The state has approved plans to spray in Willapa Bay a neurotoxic pesticide that has a warning right on the bottle: “Do not apply directly to water.” What could go wrong?
As a retired nuclear power-plant operator, Ross Barkhurst, 70, is by no means an environmentalist. In fact he spent his career clashing with them.
But even he’s shocked by what just got approved in our supposedly green Washington state: They’re going to use crop-dusting helicopters to spray into the oyster beds of Willapa Bay a neurotoxic pesticide that has a warning right on the bottle: “Do not apply directly to water.”
“I’m no greenie, but this state’s going to make one out of me yet,” says Barkhurst, who lives on Willapa Bay, near South Bend. “They have no idea what this is going to do to the ecosystem. Their program is ‘spray and hope.’”
The state disputes that, but surprisingly that’s pretty much the conclusion of two of the biggest environmental regulators in the country, the U.S. Fish and Wildlife Service and the National Oceanic and Atmospheric Administration. Both opposed the spraying program, arguing it’s experimental and could have unintended side effects on fish and other wildlife.
Most Read Stories
- Starbucks' Dragon Frappuccino is new 'secret' drink craze
- Marshawn Lynch takes out a full-page ad in the Seattle Times to thank fans
- First reaction: Seahawks select 6 players in second and third rounds of NFL Draft
- 2017 NFL draft: Live Seahawks updates from the final day, rounds 4-7
- Draft day delivery: Russell Wilson, Ciara announce birth of Sienna Princess Wilson
It got the green light anyway.
The backstory here is there’s a tiny burrowing shrimp that can loosen the intertidal soil so much it turns it into a black mayonnaise-like goo. Oysters sink and suffocate. So the oyster industry for years killed these native shrimp using a pesticide called carbaryl.
But the use of that one got restricted. In its place, oyster growers have proposed spraying imidacloprid, a neurotoxin used in everything from flea poison to termite spray to farm insecticides.
It’s one of the most common pesticides in the world. But it was designed to be used on land. The label of a Bayer-made version of the pesticide, Merit, makes this explicit:
“This product is highly toxic to aquatic invertebrates. Do not apply directly to water, or to areas where surface water is present or to intertidal areas below the mean high water mark.”
Not surprisingly, the idea of spraying this directly into marine waters for the first time did not go over well with environmentalists or even other environmental regulators.
“I understand the concern that there’s an experimental basis to this,” said Rich Doenges, the water-quality manager for the state Department of Ecology who signed off on the permit.
“But we don’t do this lightly. We are very confident we have a series of safeguards in this permit that strongly protect the environment.”
Among them, he said, is ongoing monitoring of pesticide levels in the water and sediments and a pledge to “shut the program down if something unexpected happens.”
Doenges added that the new pesticide is considered less damaging than the old one. He said the growers, who raise 25 percent of the oysters in the U.S. just in these two bays, are looking at severe damage from the shrimp if they don’t act.
“They’re at a loss for what else to do,” he said.
While other agencies acknowledged the complicated plight of the oyster growers, who have also been struggling with ocean-acidification issues, they were blunt in condemning this spraying plan.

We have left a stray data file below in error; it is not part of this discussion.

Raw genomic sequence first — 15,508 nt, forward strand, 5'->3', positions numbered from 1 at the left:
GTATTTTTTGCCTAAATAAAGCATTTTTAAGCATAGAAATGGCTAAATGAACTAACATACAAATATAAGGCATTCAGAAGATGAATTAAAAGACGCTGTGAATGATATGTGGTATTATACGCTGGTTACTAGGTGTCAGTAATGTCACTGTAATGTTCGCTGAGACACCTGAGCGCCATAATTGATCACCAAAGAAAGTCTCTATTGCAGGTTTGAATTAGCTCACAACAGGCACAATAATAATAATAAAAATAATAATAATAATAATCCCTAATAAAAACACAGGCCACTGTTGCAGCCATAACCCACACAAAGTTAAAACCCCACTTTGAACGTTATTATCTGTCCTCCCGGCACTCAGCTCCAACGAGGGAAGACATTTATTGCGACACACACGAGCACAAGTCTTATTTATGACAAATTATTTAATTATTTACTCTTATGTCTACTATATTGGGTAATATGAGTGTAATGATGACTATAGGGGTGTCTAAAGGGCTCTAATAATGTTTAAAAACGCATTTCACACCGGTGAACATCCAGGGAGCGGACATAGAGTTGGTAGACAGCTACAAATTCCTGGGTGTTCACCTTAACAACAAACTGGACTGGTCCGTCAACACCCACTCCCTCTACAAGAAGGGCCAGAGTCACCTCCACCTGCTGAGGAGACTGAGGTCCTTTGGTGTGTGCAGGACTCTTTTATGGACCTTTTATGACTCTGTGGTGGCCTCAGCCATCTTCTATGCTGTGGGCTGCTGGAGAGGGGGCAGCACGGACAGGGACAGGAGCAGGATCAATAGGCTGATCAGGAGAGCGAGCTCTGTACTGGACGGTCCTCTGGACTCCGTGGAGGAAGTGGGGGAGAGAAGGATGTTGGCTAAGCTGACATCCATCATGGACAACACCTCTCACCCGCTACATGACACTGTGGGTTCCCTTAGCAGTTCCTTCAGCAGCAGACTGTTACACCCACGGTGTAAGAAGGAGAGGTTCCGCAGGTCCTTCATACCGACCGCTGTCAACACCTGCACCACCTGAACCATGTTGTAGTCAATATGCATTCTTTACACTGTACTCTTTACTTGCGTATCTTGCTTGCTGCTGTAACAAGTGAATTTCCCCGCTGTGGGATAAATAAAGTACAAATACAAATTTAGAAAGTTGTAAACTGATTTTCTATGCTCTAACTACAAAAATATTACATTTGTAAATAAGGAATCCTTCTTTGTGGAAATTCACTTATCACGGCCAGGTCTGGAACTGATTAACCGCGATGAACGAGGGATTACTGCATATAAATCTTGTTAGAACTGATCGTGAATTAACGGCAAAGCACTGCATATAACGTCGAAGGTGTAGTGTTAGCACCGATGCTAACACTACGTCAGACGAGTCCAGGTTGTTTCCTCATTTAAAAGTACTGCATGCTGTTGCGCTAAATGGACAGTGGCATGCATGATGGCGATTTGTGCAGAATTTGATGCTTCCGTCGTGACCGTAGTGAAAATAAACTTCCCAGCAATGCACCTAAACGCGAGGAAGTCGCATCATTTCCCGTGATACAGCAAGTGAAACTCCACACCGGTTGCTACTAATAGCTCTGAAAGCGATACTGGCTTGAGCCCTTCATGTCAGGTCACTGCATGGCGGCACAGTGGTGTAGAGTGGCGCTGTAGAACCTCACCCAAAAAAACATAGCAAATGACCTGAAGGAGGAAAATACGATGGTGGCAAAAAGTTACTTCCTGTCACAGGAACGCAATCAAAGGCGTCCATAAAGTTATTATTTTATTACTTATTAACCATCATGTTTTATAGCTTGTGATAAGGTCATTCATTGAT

“Imidacloprid is a persistent broad spectrum pesticide that will kill nearly all benthic (bottom-dwelling) organisms on the acreage directly treated,” wrote the National Marine Fisheries Service. “The NMFS believes impacts to benthic prey species will be affected beyond the area to be treated, including where the spray has drifted, or carried off-site by tidal currents.”
The U.S. Fish and Wildlife Service added that because the pesticide was designed for use on land, there’s little information on how it might affect anything marine from zooplankton to the green sturgeon, which feeds in the bay and is on the Endangered Species List.
This pesticide is also believed to be a major cause of bee-colony collapse, and as a result has been banned or partially banned in some European countries. The state argued this wasn’t relevant because there aren’t many bees at Willapa Bay, other than hives brought in about five miles away to pollinate the commercial cranberry bogs.
Trina Bayard, the director of bird conservation at Audubon Washington, said she got the sense the state would back the oyster growers’ plan no matter what, because it’s such a beloved industry.
She wrote in about how the pesticide might affect ducks in what is a major migratory flyway. The state replied that “the potential for direct exposure of the pesticide to birds would be limited since application techniques by helicopter tend to flush birds from the target area.”
“It kind of leaves you speechless,” she said. “Their stated plan is they’re going to keep the birds safe from the pesticide by flushing them first with helicopters.”
Doenges, of Ecology, said spraying is likely to begin May 17. People have until May 16 to appeal the permit to the Pollution Control Hearings Board.
“We realize there are a lot of concerns, but we are confident this is going to work,” he said.
Barkhurst, the nuclear engineer, said it’s hubris from a state that boasts constantly about its environmental sensitivity.
“We have a substance here which is not approved for spraying in water anywhere in North America, except now in just two places — Willapa Bay and Grays Harbor,” he said. “I’m no greenie, like I said. But how green is that?”